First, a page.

In Michigan, All Snowmobiles Not Created Equal

Check out the SAE Clean Snowmobile Competition 2010 video by Bill Bennett and posted by Robert Baratano on Vimeo. Endurance Run

Each March the Keweenaw Research Center (KRC), a research institute of Michigan Technical University, hosts the Clean Snowmobile Challenge, in Houghton, Michigan. One of the newest of the SAE (Society of Automotive Engineers) International Collegiate Design Series, the competition celebrates innovative design by college teams from around the U.S. and Canada who compete for cash prizes and bragging rights. 

Environmental engineer Lori Fussell, and Teton County Commissioner Bill Paddleford, started the Clean Snowmobile Challenge in 2000. Inspired to create cleaner and quieter snowmobiles following years of controversy and high-level litigation surrounding loud, smoke-belching sled use in Yellowstone National Park, Fussell and Paddleford teamed with SAE to create the first challenge in Jackson, Wyoming. The SAE provided used sleds to each of the seven competing teams, who were given guidelines about using existing technologies and redesigning existing engines. As a result of the early contests, most snowmobile manufacturers now offer a clean option. 

Jay Meldrum, Director of the Keweenaw Research Center at Michigan Tech and member of the SAE, moved the Clean Snowmobile Challenge to the school’s winter test course in 2003. Up to 25 intercollegiate teams of between 4 and 60 students may compete in Internal Combustion Engine (ICE) and/or Zero Emissions categories. Typically, 15-18 teams participate in the challenge with 12-14 teams entered in the ICE category only. At some universities the challenge is an enterprise program wherein students receive credits toward their required senior design projects as they would in a class. At some universities, the teams are club teams and students receive no course credit. In either case the purpose, Meldrum says, is four-fold -- less noise and emissions, more safety and fun! 

Range with load

Meldrum started the Zero Emissions category following McGill University’s electric sled demo during the 2005 competition. Working with Polar Field Service’s very own Tracy Dahl to design a zero emission snowmobile for use in polar science, the McGill team improved on their design over the next year so that it could run on its own power and have sufficient range to be useful in Arctic conditions. These days, five or six teams routinely enter the Zero Emissions competition (and Tracy Dahl now helps judge the competition) where teams battle to be the best in range, range while carrying a load, and the draw bar pull. An  NSF grant provides travel reimbursements of up to $2000 for each team.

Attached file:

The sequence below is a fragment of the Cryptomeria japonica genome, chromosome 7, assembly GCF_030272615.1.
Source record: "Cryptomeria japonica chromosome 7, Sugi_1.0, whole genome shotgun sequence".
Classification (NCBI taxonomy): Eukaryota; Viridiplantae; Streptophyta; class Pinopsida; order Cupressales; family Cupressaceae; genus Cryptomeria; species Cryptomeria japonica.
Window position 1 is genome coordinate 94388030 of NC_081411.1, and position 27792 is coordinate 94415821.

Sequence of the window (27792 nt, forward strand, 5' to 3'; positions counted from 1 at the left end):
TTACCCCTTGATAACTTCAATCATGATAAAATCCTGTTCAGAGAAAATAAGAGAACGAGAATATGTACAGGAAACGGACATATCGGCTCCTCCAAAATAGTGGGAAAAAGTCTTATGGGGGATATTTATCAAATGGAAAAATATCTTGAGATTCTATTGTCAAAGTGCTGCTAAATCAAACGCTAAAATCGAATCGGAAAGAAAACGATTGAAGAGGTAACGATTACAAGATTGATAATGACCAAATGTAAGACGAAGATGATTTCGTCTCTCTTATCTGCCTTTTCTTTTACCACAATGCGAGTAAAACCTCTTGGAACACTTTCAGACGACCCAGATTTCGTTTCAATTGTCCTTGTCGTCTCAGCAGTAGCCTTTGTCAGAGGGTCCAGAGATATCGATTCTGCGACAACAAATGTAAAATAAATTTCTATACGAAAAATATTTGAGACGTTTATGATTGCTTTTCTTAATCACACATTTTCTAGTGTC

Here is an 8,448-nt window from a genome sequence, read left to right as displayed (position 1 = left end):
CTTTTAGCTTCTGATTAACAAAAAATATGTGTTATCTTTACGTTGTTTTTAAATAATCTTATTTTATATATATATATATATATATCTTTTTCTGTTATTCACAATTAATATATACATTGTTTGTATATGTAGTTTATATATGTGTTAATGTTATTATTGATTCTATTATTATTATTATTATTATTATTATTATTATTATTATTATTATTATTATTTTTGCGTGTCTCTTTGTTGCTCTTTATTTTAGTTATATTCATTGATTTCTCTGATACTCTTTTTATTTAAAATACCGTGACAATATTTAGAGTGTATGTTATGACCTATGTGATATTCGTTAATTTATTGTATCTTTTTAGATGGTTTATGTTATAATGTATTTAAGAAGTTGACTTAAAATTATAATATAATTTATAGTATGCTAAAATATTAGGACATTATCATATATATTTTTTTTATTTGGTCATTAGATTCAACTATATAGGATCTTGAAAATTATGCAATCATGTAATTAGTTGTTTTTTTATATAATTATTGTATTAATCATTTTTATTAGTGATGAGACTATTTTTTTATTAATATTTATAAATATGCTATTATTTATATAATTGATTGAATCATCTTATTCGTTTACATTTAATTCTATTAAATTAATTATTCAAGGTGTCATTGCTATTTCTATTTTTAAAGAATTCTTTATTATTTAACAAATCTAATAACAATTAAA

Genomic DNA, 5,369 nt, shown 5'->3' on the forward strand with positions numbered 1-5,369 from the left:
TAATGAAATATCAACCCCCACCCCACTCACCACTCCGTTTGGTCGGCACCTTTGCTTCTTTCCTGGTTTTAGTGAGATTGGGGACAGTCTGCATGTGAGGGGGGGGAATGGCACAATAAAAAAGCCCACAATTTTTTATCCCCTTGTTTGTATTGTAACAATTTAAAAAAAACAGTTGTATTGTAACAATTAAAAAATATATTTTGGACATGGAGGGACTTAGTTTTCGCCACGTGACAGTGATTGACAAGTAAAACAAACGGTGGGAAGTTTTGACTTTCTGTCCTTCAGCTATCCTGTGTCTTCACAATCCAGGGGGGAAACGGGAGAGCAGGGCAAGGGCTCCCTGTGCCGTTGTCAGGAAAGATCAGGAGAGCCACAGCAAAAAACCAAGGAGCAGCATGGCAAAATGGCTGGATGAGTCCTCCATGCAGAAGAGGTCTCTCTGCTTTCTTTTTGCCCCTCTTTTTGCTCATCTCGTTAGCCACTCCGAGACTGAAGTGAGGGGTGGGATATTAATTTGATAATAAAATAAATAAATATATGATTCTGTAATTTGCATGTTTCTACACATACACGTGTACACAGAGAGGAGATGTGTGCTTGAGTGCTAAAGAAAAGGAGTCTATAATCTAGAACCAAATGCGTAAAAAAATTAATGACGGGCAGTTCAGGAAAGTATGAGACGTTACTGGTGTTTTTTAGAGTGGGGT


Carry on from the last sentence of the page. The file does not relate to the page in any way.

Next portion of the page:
Hundreds of volunteers, sponsors, and supporters inundate the small town each year for the week-long event. Meldrum’s personal challenge is to secure food, lodging, equipment, facilities, and funding for the event, which may cost up to $200,000. 

Two weeks prior to the Challenge, teams submit papers, which include the details of their designs and technical specifications. Papers are reviewed by a panel of professionals including snowmobile manufacturers and engineers. 

During the week in Houghton, teams compete in a number of indoor and outdoor Challenge events with emphasis placed on emissions, noise, and fuel economy. The first event (following safety inspections) is the Endurance Run, a 100-mile race which begins at the research center’s test course. Sleds in the ICE category attempt to reach Copper Lake on the northern end of Michigan’s Upper Peninsula. Some snowmobiles make it and some don’t. 

2010 Group photo

Teams must present their papers orally; they are judged on their design, logic, and clarity. Lab measurements rate emissions (by EPA standards) and noise (also rated subjectively). Objective and subjective ride tests rate handling and performance. Acceleration is also evaluated – horsepower is limited and safety is stressed. In static displays, students may interact with judges and supporters in a casual “show and tell” setting.

The Clean Snowmobile Challenge culminates with the much-anticipated awards banquet. Each participant receives a plaque and awards range from Rookie of the Challenge to Most Sportsmanlike to Best Value. But the real drama is for First, Second, and Third Winner Overall – even Meldrum, who MCs the event, doesn’t know the winners until about an hour before the envelope is torn open.

Cash prizes of $1000, $750, and $500 are awarded to first, second, and third place overall teams in each category.  A member of the winning Zero Emissions team is invited to test the winning snowmobile at Summit Station in Greenland the following summer.

For more information and to support the Clean Snowmobile Challenge, please contact Jay Meldrum 906-487-3178.—Marcy Davis